Johannesburg, Sept.15 : He rules Zimbabwe with an iron fist, but when he wants to relax, he loves to watch tennis, cricket and the BBC -- a trio of very British institutions.
We are talking about Zimbabwe President Robert Mugabe, and the man revealing his favourite pastimes is his former press secretaryAndrew Mutandwa.
Mutandwa was forced to flee Zimbabwe after he broke ranks over his former hero's brutal excesses. Now living in exile in London, he has spoken out about the chilling and sometimes bizarre realities of life with the African leader.
Mutandwa was handpicked to become the nation's first trained black journalist after independence in 1980. In 1984 he was informed that he was to become his leader's chief media spokesman.
"It was a job that I never applied for. It was thrust upon me and there was no question that I could refuse," the Scotsman quotes Mutandwa as telling the BBC.
Soon he was reporting for duty at 5 a.m. in order to brief Mugabe on world affairs at 8 a.m. sharp.
Mutandwa says that he would regularly work on Mugabe's speeches until 10 p.m.
"I am pushed to remember any times when I saw Robert Mugabe actually smile or laugh. He is not a man who likes to betray his inner feelings. The only times I ever saw him completely relaxed and content was when he was watching cricket. I was unfamiliar with the sport, but he took the time to explain all the rules to me. He loved the game," he says.
"Mugabe was also happy watching tennis. He made a point of watching the big tournaments like Wimbledon on TV and talked about tennis a lot," he adds.
"If Mugabe had any other interests apart from keeping in control of the country and sport then I wasn't aware of them," he said.
"He hardly ever drinks. He also exercises every morning and again before bed."
Mutandwa, who worked for Mugabe until 1999, described his employer as a cold, intense individual who was unable or unwilling to engage emotionally.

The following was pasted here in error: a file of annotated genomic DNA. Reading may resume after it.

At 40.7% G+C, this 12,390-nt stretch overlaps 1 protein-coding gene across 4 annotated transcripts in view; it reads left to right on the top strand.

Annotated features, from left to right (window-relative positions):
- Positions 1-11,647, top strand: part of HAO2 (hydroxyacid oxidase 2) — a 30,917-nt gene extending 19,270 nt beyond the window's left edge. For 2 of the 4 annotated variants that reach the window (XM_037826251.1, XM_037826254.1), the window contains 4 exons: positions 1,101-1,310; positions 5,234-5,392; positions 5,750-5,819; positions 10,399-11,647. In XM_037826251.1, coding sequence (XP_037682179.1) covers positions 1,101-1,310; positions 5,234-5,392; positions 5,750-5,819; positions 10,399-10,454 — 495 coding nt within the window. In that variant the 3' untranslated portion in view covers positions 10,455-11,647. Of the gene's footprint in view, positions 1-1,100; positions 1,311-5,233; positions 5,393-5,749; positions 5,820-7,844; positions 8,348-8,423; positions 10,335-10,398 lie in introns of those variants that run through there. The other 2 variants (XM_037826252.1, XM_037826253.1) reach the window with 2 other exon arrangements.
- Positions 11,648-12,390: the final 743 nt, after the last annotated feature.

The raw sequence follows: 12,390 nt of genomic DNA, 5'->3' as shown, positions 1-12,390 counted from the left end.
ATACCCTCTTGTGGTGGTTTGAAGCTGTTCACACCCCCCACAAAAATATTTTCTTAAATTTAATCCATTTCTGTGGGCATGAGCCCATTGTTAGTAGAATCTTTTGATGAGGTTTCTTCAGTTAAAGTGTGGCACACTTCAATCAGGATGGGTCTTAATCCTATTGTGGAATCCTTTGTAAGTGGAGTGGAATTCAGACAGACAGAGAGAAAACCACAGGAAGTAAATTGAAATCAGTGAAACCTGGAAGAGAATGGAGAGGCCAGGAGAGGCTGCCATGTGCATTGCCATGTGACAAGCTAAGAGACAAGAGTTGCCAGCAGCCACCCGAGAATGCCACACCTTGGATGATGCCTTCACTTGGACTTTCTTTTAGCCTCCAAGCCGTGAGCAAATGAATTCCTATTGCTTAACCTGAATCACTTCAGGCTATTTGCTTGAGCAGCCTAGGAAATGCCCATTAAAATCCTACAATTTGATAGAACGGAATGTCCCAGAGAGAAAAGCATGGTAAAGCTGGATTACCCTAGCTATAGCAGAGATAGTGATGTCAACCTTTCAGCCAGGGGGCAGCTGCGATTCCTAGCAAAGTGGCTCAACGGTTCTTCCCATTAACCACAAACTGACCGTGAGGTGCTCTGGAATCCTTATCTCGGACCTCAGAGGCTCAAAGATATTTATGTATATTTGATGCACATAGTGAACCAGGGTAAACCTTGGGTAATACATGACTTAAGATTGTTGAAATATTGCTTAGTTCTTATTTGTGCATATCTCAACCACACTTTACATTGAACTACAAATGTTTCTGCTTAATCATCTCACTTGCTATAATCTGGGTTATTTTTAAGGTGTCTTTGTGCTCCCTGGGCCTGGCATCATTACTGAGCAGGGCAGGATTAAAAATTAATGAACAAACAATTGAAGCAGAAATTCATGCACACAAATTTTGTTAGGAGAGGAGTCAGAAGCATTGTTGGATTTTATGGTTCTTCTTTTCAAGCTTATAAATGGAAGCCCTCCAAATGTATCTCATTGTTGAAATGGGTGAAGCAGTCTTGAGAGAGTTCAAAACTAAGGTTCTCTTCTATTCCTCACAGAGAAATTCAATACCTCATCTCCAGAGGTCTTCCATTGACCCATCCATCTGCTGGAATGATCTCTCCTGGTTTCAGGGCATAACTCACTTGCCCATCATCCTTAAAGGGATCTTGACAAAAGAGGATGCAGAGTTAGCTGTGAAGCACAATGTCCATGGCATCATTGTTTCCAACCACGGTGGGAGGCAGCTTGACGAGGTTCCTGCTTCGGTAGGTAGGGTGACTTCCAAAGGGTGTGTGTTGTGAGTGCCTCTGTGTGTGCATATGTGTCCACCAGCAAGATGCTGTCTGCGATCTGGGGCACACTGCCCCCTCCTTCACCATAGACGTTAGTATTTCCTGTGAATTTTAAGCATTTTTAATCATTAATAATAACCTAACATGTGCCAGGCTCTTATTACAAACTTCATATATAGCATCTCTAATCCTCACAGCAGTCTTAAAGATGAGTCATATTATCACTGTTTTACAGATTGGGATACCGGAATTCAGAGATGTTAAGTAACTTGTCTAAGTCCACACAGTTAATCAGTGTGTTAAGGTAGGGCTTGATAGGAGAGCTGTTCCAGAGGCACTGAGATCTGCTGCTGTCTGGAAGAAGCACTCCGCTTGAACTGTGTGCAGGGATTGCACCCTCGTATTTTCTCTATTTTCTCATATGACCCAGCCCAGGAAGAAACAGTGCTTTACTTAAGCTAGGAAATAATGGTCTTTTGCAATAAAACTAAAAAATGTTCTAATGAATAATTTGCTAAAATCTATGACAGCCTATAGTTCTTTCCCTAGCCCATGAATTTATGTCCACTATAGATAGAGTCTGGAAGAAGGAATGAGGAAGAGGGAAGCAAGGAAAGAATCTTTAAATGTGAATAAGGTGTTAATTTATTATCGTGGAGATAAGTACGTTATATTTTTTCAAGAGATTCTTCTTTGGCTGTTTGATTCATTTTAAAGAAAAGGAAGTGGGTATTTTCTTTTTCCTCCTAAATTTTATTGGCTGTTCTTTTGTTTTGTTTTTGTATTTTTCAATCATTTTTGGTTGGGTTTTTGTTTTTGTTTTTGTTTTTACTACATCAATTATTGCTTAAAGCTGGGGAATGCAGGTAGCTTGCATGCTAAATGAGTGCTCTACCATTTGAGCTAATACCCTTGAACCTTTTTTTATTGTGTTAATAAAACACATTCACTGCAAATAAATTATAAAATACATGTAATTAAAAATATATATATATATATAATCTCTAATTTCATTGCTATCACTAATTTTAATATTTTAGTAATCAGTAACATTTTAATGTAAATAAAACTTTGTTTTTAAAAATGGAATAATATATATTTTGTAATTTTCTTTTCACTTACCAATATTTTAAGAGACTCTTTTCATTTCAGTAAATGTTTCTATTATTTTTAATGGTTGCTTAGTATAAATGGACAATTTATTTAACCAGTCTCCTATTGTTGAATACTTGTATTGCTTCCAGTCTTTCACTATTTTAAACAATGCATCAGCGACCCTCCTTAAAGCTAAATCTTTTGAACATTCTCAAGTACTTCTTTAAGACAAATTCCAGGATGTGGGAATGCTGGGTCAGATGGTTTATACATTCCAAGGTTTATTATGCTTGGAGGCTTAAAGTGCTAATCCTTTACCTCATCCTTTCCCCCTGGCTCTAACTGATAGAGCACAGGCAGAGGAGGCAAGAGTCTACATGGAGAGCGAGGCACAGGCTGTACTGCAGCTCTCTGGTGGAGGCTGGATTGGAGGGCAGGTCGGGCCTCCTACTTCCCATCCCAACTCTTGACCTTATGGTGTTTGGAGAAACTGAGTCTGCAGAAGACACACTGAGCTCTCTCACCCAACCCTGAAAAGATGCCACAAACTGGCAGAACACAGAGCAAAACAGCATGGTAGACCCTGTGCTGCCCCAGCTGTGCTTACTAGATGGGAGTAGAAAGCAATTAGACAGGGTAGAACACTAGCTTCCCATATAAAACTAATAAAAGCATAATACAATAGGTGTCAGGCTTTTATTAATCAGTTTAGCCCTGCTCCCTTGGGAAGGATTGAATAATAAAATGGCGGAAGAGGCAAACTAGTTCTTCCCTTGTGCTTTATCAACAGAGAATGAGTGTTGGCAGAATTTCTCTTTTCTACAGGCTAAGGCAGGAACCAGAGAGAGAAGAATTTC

He said that his only friend, an army comrade from Zimbabwe's guerrilla war of liberation, committed suicide after independence.
"After that he kept everyone at arm's length. He rarely showed any emotion whatsoever."
Yet he recalled one occasion when Mugabe flew into a rage, after receiving a report that revealed his brother-in-law, who ran the nation's electricity firm, was a lazy, corrupt womaniser.
"He threw the report on the floor and shouted 'lies, lies'. Mugabe is an elderly man, but strikes fear into the entire nation with a shake of his fist."
Mutandwa, who never witnessed the regime's brutality, described how the despot based Zimbabwe's secret services on those in North Korea and Stalinist Romania.
"Mugabe was very close friends with Nicolae Ceausescu and he taught him how to control people and organise his secret police."
He also spoke of how the one-time liberation hero was hooked on the BBC World Service. "Mugabe admired Britain and the BBC very much, but that changed when the British journalists started reporting what was actually happening in Zimbabwe."
Mutandwa said he became disillusioned after learning that Mugabe's forces massacred his political rivals and buried them in mass graves in Matebeleland.
He began penning reports for independent newspapers criticising Mugabe for corruption and human rights abuses. Eventually he left the government and tried to expose the nation's Aids epidemic.
"A friend who worked in intelligence told me that it would probably be a good idea if I went away for a while. He didn't have to say any more."
Now 52, Mutandwa is studying for a degree in mental health with a view to returning to co-ordinate a programme to assist those tortured and traumatised by Mugabe's excesses.
But he said: "Mugabe will not relinquish power willingly and I am very pessimistic about the latest talks."